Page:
People don't like living in uncertainty. They want to know for sure, no matter where the answer comes from. Even Einstein once rejected the emerging quantum theories in the 1920s with his famous God does not play dice, feeling uncomfortable with hard science becoming a probabilistic, uncertain discipline. I don’t know if God plays dice, but Google sure does and whether you like or not, conversion estimates and reach extrapolations are here to stay.
In the past few weeks, they have announced the launch of a new machine-learning powered feature to manage ad frequency across Google Ad Manager publishers. It will predict how many times a user was exposed to an ad for reach and frequency analysis, based on an undisclosed sample of users who Google can track with full certainty.
This announcement comes after a bunch of other new similar releases across the entire stack. You want to know how many store visits were driven by your ads and your website? Enter In-store visits, a Google Ads/Google Analytics report which estimates how many people showed up after clicking a paid search ad or browsing your website. Do you want to measure conversions across devices? Cross-environment estimated conversions is made for you.
Why is Google providing estimates, while digital advertising is supposed to be fully trackable and Google ubiquitous?
With the ever-more fragmented consumer journey across devices and channels and the new legal (GDPR/CCPA) and tech (ITP) constraints, marketers cannot rely on hard numbers anymore. No tracking system, even Google's, is able to measure the entire consumer journey with 100% accuracy. Ad exposures on Apple devices can no longer be stitched with the rest of the consumer journey, and neither can the vast majority of offline sales. Even the most basic consumer journey starting with a mobile search and ending with a desktop ecommerce transaction cannot be measured in most cases.
Because brands now need to measure performance across channels and because regulators and technology leaders are cracking down against cookies, fully deterministic measurement is dead and all your traditional reports are even more irrelevant every day. The only way to measure performance across devices and channels in a future-proof, privacy-compliant way is to use a sample and extrapolate. That’s why Google is doubling down on machine learning applied to cross-device, in-store and ITP-proof measurement.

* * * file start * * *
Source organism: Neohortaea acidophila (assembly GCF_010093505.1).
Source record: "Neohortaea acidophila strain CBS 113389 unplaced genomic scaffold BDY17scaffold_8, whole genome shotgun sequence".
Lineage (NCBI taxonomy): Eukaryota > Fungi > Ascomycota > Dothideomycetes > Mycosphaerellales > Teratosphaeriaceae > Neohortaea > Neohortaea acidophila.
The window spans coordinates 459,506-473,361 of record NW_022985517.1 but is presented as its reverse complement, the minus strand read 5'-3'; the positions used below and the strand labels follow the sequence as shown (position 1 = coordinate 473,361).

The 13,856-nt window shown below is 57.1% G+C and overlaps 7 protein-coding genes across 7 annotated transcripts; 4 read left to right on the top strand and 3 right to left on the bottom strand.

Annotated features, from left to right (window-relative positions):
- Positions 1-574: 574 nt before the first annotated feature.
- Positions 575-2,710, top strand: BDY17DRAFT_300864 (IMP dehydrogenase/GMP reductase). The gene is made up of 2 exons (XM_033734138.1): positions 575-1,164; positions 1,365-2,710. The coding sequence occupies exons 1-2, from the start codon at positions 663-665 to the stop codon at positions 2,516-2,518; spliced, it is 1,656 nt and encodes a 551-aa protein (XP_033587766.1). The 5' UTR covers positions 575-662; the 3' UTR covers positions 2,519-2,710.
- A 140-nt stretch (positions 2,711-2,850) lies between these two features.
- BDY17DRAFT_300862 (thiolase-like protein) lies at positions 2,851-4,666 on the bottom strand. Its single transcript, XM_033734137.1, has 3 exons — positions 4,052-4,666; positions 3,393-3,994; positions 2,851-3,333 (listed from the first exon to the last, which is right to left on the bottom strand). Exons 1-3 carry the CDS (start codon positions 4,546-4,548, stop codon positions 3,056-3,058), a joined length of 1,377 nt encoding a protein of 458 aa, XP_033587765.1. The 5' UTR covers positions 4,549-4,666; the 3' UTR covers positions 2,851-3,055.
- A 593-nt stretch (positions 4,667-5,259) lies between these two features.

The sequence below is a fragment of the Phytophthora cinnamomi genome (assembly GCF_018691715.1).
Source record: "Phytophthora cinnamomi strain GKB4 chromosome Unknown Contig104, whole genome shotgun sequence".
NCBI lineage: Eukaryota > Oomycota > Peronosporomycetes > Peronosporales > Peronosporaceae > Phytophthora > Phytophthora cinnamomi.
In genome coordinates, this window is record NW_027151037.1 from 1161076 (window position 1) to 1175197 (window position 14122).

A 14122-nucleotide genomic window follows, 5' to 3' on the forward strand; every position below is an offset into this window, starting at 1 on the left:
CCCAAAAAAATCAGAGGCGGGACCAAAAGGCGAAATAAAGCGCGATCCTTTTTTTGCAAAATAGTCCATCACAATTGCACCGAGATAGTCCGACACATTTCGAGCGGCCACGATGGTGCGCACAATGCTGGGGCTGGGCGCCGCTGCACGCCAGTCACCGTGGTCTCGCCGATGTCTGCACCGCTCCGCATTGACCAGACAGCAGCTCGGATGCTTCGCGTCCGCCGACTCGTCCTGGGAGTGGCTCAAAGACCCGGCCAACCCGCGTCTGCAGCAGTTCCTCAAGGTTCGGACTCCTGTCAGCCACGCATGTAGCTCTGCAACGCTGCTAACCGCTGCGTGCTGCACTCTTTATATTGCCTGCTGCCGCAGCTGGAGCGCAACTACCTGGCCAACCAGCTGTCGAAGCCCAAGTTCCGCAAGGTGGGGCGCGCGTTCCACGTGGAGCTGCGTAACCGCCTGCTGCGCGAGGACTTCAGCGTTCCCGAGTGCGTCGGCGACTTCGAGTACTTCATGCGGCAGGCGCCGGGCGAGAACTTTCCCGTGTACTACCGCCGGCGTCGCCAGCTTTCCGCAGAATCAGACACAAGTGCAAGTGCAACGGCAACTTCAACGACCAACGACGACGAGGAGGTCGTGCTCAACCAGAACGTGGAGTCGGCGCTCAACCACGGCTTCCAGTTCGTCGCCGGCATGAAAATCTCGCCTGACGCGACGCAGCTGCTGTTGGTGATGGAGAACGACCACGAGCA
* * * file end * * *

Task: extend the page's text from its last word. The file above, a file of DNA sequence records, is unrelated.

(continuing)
The calculation is specific for each feature, but the methodology is always the same.
Google uses an undisclosed, supposedly huge sample of users for which they have collected the right consent first and they can accurately track across publishers, devices and offline channels. Then they extrapolate to the entire population, applying machine learning or more traditional online polling. The end report is always aggregated and only available above a certain volume threshold. Sounds like an old school Nielsen measurement? Well, it is panel-based digital marketing on steroids, leveraging Google’s enormous identity graph and ubiquitous app tracking capabilities. And because the identity graph is huge and data collection is in real-time, the final estimate is not only accurate, but most of all, granular and actionable - the two main limitations of traditional panel-based systems.
The question is not to take advantage of these new features. It is a no-brainer you should use them all day, every day. The question is much more how you integrate those new reports in your workflow and decision-making process and how to best change mindsets when measuring performance. Most of the features above are still in Beta, not always easy to export, and pretty much never compatible with third party systems. It makes it harder to incentivize a media agency on cost per acquisition, when the conversion is by definition estimated and not auditable. It also makes the Google Marketing Platform even more mandatory for brand marketers, and the question of Google playing the judge and the jury even more prominent.
However, there is a new reality to deal with and we at fifty-five believe no serious CMO should prioritize Google’s independence and existing agency routines over marketing performance in the long run.
Hugo Loriot, partner and managing director US at fifty-five.